it is to silence certain kinds of discourse in particular domains: we can only be
against such power structures. And this is what those who have reasons to resist
are doing. In other words, the crux of the matter in the prohibition of blasphemy
and the protection of freedom of art consists in the social antagonism between
asymmetric social forces. With the outcome remaining open …
Otto-Preminger-Institut, 20 September 1994, n. 56, Revue trimestrielle des droits de l’homme,
1995, p. 464.
In legal terms, the Court’s ruling confuses the operation of fundamental rights as imperatives of
state abstention from the individual’s sphere of freedom with the obligation of the state to intervene in
third-party rights that encroach on other individual rights. The Court converted the religious freedom of
Catholics into an obligation for Catholics to respect it, under threat of public punishment, thus revers-
ing the roles of state and citizens. See also F. Rigaux, “La liberté d’expression et ses limites”, Revue trimestrielle des droits de l’homme, 1995, pp. 408-10.
Is there such a thing as an “ethic of responsibility” for artists? First of all, let us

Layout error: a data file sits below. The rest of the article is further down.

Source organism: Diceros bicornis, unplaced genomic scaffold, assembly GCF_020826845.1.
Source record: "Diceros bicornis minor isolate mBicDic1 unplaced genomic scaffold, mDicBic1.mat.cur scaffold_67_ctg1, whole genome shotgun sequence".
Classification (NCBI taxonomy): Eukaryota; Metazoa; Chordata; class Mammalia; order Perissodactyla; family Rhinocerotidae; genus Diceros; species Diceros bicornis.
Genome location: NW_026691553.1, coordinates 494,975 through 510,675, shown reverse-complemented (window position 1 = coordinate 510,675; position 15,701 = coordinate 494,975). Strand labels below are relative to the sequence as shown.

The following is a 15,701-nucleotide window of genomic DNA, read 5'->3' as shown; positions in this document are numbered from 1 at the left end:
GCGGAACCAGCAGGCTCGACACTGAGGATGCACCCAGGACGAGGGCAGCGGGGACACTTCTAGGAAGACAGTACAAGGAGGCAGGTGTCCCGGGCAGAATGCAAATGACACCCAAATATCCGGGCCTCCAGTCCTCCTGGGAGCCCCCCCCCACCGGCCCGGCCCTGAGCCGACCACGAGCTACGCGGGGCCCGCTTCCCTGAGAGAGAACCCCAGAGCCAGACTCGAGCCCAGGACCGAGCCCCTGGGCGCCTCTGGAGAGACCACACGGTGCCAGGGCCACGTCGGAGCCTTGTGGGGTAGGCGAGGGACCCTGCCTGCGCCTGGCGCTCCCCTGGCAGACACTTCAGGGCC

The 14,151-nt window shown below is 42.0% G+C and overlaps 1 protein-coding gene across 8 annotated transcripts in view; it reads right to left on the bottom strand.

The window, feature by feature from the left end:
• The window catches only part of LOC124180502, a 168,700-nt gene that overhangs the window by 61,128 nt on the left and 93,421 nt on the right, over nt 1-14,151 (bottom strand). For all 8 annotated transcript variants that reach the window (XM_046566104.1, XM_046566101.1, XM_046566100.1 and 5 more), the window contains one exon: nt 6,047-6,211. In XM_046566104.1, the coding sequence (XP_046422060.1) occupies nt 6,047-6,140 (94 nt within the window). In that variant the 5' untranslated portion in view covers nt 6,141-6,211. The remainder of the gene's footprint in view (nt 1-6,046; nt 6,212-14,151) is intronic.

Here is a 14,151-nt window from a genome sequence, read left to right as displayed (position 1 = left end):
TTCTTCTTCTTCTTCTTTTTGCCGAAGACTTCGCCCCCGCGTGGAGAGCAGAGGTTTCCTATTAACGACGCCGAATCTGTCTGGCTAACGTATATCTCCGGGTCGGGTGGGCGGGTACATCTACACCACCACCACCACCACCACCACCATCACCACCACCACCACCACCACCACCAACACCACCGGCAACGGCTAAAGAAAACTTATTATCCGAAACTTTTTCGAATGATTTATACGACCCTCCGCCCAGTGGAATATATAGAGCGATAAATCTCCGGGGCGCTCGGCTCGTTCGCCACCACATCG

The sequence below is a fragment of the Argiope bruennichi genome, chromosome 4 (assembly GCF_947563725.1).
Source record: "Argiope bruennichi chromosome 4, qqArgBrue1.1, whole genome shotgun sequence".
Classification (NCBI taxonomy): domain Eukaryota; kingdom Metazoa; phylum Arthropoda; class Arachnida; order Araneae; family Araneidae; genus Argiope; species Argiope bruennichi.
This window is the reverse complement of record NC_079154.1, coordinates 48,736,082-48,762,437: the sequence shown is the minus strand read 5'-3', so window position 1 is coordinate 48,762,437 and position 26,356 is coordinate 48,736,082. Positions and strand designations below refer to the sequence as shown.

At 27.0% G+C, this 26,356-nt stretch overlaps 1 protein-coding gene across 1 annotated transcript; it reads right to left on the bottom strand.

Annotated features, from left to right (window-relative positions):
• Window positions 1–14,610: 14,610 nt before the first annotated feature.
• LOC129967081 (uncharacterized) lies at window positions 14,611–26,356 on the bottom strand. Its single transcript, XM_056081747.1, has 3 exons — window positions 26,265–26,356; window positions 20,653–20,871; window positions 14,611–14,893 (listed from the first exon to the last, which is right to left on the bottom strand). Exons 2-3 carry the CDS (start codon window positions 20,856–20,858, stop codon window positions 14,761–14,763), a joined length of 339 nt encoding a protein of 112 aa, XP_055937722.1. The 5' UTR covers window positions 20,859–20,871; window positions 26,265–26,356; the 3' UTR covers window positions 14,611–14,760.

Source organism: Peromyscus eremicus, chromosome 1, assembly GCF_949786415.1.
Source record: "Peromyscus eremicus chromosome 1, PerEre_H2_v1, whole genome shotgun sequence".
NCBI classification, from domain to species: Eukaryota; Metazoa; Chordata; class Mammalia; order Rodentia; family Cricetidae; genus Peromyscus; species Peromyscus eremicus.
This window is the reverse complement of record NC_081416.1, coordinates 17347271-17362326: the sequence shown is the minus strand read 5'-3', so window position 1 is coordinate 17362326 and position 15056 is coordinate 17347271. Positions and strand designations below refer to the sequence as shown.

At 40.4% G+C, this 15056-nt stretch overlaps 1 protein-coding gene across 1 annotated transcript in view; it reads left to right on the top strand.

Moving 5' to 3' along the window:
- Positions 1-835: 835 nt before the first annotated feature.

recall the causal relationship between freedom and responsibility, which is based
on the dialectic between individual freedom and the rights and freedoms of others.
Limits on freedom of expression
It is in this context that the International Covenant on Civil and Political Rights
and the European Convention on Human Rights restrict both freedom of expres-
sion and freedom of religion and belief, in the light of the need to respect others’
rights and freedoms. Article 18 of the Covenant says:
1. Everyone shall have the right to freedom of thought, conscience and religion.
This right shall include freedom to have or to adopt a religion or belief of his
choice, and freedom, either individually or in community with others and in public
or private, to manifest his religion or belief in worship, observance, practice and
2. No one shall be subject to coercion which would impair his freedom to have or
to adopt a religion or belief of his choice.
Article 18 of the Universal Declaration of Human Rights is even more explicit
in this respect, stating that freedom of religion also includes the “freedom
to change [one’s] religion or belief”. On the subject of freedom of expression,
Article 19 of the Covenant is also clear:
1. Everyone shall have the right to hold opinions without interference.
2. Everyone shall have the right to freedom of expression; this right shall include
freedom to seek, receive and impart information and ideas of all kinds, regardless
of frontiers, either orally, in writing or in print, in the form of art or through any other